As the Tea Party celebrates its five‐year anniversary, many commentators are asking whether the grassroots anti–Big Government movement is still relevant.
In some ways, this seems a silly question. The Tea Party has been enormously successful in changing the terms of the national debate on issues such as debt and spending. And, while its favored candidates have suffered some high‐profile defeats, it has also won important victories. The Republican midterm sweep of 2010 would not have been possible without its energy and enthusiasm.
Yet it’s also true that the Tea Party’s clout is waning. According to the most recent Gallup poll, just 30 percent of Americans have a favorable opinion of the movement, the lowest level in its history. This seems particularly unsettling when polls also show that the public still overwhelmingly supports the Tea Party objective of limited government. In fact, a recent Gallup poll shows a record 72 percent of Americans feels that big government is the greatest threat to the future of the country. Voters who feel that way should be flocking to the Tea Party in droves.
They are not.
Some of it might be a question of tactics. Americans tend to dislike confrontation from their political leaders. Certainly, things like the government shutdown tended to turn off some voters, especially when misrepresented by a biased media. The overheated rhetoric of some tea‐party leaders may also drive away otherwise sympathetic voters. Calling every dissenting Republican a RINO or inferring that President Obama is some sort of crypto‐Muslim Communist is not going to win friends or influence people. Some tea‐party activists definitely come across as a bit over‐caffeinated.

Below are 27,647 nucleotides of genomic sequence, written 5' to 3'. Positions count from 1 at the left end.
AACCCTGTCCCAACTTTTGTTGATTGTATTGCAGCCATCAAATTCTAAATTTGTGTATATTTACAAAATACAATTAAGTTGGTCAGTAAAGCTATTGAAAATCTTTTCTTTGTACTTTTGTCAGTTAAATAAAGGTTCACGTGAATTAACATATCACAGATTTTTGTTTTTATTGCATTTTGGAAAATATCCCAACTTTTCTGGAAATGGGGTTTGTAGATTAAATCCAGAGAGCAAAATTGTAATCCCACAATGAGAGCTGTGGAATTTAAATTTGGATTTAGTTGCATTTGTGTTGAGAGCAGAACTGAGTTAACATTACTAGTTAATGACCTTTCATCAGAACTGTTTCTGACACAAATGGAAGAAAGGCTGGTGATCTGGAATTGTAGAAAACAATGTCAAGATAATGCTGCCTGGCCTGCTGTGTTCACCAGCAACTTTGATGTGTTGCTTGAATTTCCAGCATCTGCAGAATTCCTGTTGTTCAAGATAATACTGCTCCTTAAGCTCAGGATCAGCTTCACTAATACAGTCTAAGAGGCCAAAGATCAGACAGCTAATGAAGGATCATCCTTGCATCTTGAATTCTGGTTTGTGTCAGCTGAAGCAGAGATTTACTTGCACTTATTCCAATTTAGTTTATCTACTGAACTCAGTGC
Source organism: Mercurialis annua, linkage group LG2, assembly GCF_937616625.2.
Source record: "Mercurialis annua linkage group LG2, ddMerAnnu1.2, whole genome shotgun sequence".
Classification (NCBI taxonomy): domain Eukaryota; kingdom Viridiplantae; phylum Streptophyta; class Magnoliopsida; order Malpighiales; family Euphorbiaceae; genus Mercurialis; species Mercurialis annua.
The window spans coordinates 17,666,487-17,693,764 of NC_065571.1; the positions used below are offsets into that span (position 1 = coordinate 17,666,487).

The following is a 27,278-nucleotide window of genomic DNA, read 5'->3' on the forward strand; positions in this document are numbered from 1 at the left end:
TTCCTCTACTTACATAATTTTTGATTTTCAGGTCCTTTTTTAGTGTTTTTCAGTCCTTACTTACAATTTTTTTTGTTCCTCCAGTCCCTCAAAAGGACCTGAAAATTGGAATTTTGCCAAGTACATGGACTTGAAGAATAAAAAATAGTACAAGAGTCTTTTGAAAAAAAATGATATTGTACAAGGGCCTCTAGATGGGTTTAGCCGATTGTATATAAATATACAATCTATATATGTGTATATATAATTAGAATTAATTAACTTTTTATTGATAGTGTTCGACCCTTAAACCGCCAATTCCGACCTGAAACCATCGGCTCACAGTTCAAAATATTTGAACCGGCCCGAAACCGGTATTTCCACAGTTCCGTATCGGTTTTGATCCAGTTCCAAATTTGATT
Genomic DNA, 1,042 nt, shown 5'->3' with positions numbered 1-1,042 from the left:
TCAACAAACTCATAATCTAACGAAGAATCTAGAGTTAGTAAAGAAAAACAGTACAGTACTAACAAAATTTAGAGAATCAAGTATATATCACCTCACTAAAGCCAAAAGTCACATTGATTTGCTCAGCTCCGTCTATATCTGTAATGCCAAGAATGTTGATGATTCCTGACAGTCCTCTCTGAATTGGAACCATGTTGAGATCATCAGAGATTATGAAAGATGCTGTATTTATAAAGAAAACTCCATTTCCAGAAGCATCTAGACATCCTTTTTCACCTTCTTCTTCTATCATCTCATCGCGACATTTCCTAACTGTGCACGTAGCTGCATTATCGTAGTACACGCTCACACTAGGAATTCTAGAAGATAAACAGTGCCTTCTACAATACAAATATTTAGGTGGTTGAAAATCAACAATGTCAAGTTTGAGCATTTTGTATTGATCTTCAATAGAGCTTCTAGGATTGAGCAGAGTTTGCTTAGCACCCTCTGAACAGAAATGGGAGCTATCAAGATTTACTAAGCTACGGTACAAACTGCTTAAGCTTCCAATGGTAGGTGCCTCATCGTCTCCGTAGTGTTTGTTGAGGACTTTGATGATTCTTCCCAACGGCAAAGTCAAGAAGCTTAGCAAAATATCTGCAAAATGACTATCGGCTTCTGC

But there is also a more fundamental issue at play here: Is the Tea Party still the Tea Party?
Sparked by outrage over the Wall Street bailouts, the original Tea Party was motivated by an opposition to Big Government. The motto of the Tea Party Patriots, one of the largest and most influential groups, was “fiscal responsibility, limited government, and free markets.” The Tea Party’s core issues were the skyrocketing national debt and opposition to Obamacare.
Social issues were not part of the platform. In fact, Jenny Beth Martin, leader of the Tea Party Patriots told the New York Times, “When people ask about [social issues], we say, ‘Go get involved in other organizations that already deal with social issues very well.’ We have to be diligent and stay on message.”
In an April 2010 CBS News/New York Times poll, barely 14 percent of Tea Party supporters said social issues were more important to them than economic issues.
As a result, the group was able to build a broad coalition of economic conservatives — traditional Republicans, of course, but also libertarians, and fiscally conservative socially tolerant suburbanites who had drifted away from the GOP in recent years. In national surveys, roughly 40 percent of Tea Party supporters once described themselves as libertarian or libertarian‐leaning.